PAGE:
Understanding When to Replace, or How to Repair
WEIGHT AFFECTS EFFICIENCY. That’s why Toyota and Lexus use various plastic and resin body parts, which are lighter than steel. Some vehicles used to be manufactured with aluminum hoods and trunks to reduce weight. However, aluminum is expensive and hard to repair. Now, on select Toyota and Lexus vehicles, aluminum has been replaced with resin.
When a Toyota or Lexus is in your shop and has plastic or resin body parts, you’ll need to question if the part should be replaced or repaired. If a repair is the answer, you’ll need to know the proper repair techniques.
Plastics fall into two basic categories of synthetic resins: thermoplastic and thermoset. The question of whether a part can be repaired or replaced requires knowledge of the damaged parts and answers to these three questions:
- Does the repaired component meet factory appearance and fit?
- Does it meet factory function standards?
- Does it pass factory safety standards?
If the answer is “no” to any of these questions, then the component should be replaced with a Toyota Genuine part and not repaired. If you’re unsure, then the best way to proceed is to replace the part.
The difference between thermoplastic and thermoset:
- Thermoplastic resins begin as liquid and can be either soft or hard. They can be softened repeatedly by heating or adding solvents, and become solid after cooling or after the solvent has evaporated. An example of a rigid thermoplastic component is a side mirror housing or door handle. An example of a flexible thermoplastic component is a front or rear bumper facia or fender wheel liner.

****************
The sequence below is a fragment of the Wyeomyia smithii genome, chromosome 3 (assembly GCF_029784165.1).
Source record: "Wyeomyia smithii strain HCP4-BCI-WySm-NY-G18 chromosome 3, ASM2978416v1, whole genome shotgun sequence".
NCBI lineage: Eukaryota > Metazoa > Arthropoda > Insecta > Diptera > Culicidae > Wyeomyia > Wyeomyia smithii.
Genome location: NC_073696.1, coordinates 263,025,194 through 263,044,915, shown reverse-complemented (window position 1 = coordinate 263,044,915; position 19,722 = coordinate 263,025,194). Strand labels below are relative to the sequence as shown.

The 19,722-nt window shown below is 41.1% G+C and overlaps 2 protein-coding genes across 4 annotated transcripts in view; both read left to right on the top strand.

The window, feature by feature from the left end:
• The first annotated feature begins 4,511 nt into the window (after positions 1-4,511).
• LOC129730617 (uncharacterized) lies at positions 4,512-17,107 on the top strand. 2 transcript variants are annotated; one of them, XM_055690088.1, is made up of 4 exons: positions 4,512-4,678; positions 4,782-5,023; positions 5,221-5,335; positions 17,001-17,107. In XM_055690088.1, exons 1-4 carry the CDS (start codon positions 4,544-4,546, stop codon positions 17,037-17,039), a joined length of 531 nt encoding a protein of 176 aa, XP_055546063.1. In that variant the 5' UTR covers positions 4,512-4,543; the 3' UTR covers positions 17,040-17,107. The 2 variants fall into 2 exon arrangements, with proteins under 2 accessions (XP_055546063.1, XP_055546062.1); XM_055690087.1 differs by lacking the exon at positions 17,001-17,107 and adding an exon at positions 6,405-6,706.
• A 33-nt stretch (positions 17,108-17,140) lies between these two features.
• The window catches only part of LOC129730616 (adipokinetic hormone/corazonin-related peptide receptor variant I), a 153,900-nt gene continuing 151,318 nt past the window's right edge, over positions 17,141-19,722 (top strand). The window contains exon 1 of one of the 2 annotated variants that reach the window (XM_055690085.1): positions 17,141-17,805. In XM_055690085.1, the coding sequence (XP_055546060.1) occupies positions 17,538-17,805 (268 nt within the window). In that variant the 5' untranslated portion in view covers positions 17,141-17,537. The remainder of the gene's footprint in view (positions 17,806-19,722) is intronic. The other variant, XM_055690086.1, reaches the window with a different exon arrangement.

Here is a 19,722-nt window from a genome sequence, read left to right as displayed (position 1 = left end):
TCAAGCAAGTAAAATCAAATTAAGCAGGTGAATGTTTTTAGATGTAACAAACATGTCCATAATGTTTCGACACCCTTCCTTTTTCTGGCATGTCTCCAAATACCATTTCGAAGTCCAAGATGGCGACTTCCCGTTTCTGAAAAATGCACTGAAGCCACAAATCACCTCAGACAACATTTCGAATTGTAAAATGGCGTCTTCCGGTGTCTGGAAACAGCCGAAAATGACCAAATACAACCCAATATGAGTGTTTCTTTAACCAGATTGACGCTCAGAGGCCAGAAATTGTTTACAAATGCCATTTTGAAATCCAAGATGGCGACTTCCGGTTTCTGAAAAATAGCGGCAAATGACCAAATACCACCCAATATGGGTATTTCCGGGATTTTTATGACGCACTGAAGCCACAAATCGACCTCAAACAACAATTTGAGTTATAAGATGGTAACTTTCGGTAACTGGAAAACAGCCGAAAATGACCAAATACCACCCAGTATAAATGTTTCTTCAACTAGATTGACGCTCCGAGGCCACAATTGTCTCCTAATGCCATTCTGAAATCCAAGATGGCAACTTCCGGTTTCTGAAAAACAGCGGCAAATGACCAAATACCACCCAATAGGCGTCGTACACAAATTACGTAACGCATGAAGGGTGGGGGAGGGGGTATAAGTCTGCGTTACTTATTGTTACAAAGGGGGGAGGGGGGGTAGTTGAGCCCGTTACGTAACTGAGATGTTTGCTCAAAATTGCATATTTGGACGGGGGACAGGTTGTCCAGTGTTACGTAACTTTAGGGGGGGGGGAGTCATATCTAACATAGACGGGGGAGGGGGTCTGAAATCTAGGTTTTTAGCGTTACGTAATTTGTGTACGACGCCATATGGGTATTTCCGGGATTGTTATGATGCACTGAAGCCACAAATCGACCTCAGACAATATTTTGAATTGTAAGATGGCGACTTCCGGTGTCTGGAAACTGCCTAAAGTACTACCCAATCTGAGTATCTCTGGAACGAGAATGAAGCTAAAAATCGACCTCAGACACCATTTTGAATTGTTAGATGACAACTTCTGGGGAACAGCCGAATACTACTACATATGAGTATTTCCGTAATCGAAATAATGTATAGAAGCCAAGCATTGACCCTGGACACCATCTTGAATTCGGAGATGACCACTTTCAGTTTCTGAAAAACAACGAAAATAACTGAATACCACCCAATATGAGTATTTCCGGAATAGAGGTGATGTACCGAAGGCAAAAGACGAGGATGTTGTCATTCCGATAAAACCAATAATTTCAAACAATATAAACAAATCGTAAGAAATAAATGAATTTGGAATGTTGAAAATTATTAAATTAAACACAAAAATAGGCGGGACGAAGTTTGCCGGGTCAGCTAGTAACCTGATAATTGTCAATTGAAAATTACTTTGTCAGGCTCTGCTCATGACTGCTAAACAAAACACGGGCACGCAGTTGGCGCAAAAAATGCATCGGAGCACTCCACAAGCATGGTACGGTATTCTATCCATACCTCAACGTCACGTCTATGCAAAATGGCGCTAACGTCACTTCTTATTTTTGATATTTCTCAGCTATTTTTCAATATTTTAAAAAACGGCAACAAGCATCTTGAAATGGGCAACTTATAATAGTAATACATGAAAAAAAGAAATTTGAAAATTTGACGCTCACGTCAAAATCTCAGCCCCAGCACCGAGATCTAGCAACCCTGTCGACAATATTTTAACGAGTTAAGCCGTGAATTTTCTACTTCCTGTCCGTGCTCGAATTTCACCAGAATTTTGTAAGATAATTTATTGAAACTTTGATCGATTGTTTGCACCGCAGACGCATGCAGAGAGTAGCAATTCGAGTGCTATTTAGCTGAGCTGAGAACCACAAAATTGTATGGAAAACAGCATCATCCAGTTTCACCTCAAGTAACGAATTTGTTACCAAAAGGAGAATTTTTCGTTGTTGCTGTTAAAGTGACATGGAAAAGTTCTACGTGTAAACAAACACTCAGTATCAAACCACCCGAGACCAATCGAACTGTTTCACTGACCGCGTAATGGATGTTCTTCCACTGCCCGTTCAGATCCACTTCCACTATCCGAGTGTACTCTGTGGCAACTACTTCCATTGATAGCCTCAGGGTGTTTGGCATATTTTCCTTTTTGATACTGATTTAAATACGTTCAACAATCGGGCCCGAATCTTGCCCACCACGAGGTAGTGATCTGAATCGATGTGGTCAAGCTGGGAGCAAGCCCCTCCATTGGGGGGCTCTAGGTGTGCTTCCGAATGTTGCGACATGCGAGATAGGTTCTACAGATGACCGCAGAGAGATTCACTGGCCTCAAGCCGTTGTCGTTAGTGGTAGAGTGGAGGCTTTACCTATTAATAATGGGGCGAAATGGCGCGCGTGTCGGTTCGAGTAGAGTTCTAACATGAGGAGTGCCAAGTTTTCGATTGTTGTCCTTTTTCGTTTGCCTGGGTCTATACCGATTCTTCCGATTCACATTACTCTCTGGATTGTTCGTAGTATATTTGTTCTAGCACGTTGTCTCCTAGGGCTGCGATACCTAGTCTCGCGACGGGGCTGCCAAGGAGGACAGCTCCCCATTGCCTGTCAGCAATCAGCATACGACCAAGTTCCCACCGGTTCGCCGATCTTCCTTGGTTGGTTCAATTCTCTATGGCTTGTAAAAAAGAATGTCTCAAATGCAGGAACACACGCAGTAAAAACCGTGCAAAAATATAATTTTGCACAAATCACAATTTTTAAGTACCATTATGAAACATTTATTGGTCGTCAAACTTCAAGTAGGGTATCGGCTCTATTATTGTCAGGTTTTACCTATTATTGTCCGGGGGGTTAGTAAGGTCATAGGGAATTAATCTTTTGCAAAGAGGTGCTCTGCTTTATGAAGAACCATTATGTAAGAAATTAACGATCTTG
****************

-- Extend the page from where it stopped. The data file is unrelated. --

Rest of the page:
- Thermoset resins also begin as a liquid, but change into a solid when chemical hardeners or a catalyst are added. They cannot be softened like thermoplastic parts, and are generally hard and can be brittle. Most thermoset parts are resistant to most solvents. Thermoset components include carbon fiber reinforced plastic, sheet molded compounds, polyurethane, polyester and epoxy resins, all of which are inflexible. Examples of rigid thermoset plastic components include truck bed liners, some spoilers, and the 2012-2018 Prius v polycarbonate roof.
HOW DO YOU KNOW WHICH IS WHICH?
For collision repair, you need to know which material you’re working with—thermoplastic or thermoset—and if it’s repairable or if it must be replaced. You can start by referring to Toyota’s Technical Information System (TIS) https://one.tis.toyota.com. Look up the specific make, model, and year of the vehicle and go to the Collision Repair tab. This will show you the attachment location and identifies the type of plastic used in that part.
HANDLING RAW PLASTIC BUMPERS
When a damaged plastic bumper needs to be replaced, proper preparation and refinishing are required to ensure high quality, long-term durability and customer satisfaction. You’ll find Toyota’s recommended procedures for cleaning and preparing original equipment raw plastic bumpers in Collision Repair Information Bulletin (CRIB) 170.
KNOW YOUR PLASTICS BEFORE STARTING A REPAIR
Be sure to follow the recommended procedures based on the parts you’re working with to ensure you return a vehicle that looks perfect, functions as new, and maintains Toyota and Lexus safety standards.
HERE ARE A FEW EXAMPLES OF WHAT YOU’LL FIND IN TIS:
Once you’ve identified the model and year, you can search for parts characteristics and precautions. Here, for example, you’ll find exterior resin parts and resin characteristics for a 2020 Camry.
Here, under the “Work Notices and Precautions” section, you find the areas on a 2020 Camry bumper facia that can be repaired, the repair limitations, and refinishing specifications.
In this example from the TIS Body Repair Manual you see the 2020 Toyota Supra rear bumper facia. Note that under the “Work Notices and Precautions” section no repairs are to be performed—the part must be replaced if it is damaged.